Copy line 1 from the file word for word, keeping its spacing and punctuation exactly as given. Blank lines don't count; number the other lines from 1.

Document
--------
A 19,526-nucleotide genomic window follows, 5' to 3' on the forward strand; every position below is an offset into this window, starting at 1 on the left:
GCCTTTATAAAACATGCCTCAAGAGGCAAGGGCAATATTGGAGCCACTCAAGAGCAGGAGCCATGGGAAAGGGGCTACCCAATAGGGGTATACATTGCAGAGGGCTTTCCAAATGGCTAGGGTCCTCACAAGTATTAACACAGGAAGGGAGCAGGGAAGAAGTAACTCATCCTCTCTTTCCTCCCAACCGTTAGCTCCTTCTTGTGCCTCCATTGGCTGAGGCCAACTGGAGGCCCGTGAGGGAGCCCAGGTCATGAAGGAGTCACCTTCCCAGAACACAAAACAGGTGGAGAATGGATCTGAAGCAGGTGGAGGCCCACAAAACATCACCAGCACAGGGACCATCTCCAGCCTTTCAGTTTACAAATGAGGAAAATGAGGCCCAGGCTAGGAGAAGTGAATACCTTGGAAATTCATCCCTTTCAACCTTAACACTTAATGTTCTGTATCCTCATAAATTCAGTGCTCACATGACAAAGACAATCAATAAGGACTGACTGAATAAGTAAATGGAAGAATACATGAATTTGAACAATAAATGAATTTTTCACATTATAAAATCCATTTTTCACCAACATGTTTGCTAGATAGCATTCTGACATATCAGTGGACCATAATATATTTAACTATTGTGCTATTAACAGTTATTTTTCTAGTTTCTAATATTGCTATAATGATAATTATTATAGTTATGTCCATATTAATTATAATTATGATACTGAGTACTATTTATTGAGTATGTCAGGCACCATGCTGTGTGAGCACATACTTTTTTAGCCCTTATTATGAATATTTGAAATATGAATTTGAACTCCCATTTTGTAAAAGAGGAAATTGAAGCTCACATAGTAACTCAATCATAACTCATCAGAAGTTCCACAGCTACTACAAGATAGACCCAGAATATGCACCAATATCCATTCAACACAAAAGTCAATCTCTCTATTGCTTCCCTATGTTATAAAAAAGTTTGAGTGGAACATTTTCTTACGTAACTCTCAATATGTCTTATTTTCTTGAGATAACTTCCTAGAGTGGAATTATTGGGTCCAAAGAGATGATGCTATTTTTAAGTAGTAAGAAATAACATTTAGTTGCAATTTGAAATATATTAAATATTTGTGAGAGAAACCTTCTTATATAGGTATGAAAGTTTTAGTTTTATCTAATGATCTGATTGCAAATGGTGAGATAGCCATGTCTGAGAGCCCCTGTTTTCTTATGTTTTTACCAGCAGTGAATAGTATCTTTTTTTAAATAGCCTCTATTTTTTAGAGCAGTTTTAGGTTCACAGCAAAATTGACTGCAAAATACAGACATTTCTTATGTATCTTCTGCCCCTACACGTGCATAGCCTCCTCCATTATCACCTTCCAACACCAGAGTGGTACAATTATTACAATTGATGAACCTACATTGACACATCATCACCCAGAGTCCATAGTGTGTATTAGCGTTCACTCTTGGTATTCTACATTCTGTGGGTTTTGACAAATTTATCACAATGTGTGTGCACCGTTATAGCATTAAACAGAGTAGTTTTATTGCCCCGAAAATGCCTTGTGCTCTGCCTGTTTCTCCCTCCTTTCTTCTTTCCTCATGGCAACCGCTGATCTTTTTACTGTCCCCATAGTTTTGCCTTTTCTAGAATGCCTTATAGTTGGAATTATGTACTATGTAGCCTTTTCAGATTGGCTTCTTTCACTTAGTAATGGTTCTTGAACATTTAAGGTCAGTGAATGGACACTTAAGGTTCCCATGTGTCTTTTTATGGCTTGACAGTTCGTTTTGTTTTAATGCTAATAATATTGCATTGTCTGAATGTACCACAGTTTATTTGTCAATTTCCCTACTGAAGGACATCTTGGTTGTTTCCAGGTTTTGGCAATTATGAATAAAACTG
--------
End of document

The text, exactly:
A 19,526-nucleotide genomic window follows, 5' to 3' on the forward strand; every position below is an offset into this window, starting at 1 on the left: